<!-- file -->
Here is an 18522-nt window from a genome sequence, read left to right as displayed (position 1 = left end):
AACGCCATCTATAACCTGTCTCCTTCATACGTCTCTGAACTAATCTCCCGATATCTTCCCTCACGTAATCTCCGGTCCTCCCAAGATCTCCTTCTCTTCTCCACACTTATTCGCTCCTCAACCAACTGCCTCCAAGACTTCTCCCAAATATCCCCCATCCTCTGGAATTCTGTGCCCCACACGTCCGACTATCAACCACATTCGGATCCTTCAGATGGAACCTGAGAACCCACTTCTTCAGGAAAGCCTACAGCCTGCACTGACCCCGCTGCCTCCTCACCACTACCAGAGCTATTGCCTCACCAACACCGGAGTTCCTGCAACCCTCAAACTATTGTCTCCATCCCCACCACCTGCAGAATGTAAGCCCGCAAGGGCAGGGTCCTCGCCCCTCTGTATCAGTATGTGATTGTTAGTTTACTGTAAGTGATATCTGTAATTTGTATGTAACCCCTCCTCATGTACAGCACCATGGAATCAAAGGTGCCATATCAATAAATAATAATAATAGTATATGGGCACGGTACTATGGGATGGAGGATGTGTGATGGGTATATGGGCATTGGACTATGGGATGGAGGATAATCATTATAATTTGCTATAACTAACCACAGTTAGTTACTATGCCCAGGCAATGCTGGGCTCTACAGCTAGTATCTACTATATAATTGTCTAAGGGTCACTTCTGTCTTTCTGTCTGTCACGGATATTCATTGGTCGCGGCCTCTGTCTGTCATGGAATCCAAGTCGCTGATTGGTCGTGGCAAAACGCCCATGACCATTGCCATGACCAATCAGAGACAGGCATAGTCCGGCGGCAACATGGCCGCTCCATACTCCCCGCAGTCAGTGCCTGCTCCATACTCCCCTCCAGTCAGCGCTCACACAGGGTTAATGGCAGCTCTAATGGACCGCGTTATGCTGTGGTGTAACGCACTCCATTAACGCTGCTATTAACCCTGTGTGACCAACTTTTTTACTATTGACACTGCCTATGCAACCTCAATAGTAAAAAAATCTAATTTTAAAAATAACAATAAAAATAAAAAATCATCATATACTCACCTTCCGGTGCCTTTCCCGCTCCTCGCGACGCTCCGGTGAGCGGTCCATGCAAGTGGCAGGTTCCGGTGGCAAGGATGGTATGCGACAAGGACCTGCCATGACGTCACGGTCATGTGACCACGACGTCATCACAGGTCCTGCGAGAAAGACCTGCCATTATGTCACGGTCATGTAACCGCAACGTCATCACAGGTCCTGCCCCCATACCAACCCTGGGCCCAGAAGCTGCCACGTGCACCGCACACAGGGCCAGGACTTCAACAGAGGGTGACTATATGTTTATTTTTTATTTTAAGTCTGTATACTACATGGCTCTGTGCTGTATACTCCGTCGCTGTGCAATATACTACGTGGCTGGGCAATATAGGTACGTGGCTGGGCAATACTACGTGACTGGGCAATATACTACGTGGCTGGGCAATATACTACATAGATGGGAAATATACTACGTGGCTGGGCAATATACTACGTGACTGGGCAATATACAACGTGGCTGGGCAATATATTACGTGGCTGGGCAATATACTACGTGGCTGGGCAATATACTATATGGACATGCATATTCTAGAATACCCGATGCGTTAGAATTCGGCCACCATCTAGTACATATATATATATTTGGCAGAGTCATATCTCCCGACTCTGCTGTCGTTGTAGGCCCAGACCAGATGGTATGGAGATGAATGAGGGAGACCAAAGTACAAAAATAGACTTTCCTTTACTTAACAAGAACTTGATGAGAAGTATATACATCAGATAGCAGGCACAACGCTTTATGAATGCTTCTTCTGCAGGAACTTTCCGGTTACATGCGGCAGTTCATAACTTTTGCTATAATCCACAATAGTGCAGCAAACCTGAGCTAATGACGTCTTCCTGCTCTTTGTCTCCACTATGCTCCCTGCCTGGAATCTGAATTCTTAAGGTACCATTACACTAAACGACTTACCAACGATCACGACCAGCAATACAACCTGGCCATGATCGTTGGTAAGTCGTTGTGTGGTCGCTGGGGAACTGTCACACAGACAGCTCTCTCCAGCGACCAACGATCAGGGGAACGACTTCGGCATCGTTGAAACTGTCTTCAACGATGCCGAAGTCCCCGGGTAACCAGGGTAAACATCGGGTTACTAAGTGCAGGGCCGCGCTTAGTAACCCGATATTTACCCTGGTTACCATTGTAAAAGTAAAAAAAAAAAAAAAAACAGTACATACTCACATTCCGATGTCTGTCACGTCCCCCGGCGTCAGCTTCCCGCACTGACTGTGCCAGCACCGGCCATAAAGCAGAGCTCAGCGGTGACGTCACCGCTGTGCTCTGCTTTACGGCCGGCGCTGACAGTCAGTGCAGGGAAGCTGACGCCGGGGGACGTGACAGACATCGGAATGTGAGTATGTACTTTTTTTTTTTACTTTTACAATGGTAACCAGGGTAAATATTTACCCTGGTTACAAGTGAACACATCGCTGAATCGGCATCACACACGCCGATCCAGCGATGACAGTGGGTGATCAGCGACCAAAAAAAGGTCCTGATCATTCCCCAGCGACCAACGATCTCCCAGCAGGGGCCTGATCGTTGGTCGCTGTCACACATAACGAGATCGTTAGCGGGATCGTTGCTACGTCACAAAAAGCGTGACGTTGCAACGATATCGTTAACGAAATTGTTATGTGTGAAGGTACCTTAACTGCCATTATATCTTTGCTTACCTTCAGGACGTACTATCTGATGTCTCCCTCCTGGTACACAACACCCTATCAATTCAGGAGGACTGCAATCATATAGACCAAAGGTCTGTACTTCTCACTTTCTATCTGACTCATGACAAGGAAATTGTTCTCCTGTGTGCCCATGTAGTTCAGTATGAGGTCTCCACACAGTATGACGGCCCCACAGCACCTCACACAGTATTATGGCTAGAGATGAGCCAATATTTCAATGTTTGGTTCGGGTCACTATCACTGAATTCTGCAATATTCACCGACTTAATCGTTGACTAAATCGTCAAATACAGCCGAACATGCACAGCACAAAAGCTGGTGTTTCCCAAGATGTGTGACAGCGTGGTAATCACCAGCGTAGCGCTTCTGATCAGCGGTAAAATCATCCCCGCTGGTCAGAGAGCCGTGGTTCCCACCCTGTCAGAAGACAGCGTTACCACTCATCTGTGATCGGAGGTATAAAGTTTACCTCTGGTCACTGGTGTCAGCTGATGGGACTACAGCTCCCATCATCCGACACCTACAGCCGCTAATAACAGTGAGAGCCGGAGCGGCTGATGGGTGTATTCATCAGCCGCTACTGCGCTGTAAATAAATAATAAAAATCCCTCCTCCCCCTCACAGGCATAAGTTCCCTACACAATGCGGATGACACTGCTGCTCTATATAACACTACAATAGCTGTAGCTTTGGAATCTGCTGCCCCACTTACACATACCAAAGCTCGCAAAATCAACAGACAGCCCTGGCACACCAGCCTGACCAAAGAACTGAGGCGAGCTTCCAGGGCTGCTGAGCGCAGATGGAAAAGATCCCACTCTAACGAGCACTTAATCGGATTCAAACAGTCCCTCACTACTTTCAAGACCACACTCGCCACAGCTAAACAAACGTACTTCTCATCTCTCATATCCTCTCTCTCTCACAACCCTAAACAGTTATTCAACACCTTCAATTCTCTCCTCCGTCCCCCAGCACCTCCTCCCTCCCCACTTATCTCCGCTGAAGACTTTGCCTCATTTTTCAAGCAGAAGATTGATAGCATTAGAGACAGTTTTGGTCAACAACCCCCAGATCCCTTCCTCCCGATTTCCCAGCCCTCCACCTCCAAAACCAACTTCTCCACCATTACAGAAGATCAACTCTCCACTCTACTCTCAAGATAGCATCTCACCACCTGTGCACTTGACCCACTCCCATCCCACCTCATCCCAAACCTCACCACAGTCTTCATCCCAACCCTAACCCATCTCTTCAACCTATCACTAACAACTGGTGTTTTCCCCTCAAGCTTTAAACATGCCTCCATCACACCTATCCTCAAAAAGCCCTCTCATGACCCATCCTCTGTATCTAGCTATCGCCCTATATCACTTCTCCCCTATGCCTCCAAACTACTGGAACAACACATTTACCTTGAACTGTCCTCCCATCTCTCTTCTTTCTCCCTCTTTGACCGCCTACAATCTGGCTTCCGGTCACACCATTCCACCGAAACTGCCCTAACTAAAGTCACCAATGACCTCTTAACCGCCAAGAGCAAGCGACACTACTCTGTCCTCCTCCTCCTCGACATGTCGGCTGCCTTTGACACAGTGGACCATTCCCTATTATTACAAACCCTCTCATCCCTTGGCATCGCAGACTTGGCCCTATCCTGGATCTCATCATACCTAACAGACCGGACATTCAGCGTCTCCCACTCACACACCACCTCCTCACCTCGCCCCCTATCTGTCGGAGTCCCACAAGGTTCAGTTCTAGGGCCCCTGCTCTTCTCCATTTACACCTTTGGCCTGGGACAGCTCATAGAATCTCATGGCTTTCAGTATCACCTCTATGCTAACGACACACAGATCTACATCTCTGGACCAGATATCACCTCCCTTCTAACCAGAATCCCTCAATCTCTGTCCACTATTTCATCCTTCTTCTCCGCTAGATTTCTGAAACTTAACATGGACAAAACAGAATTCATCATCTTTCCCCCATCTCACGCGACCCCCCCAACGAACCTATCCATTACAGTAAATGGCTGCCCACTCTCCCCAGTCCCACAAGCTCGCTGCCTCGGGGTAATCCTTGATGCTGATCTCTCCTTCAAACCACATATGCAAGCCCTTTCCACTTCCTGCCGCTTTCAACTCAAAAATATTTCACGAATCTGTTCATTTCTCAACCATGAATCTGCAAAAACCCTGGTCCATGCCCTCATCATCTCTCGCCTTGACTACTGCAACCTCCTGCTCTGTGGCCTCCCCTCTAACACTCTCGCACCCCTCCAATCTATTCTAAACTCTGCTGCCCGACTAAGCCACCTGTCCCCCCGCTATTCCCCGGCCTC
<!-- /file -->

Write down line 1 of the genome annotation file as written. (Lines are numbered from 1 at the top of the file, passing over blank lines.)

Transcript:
Here is an 18522-nt window from a genome sequence, read left to right as displayed (position 1 = left end):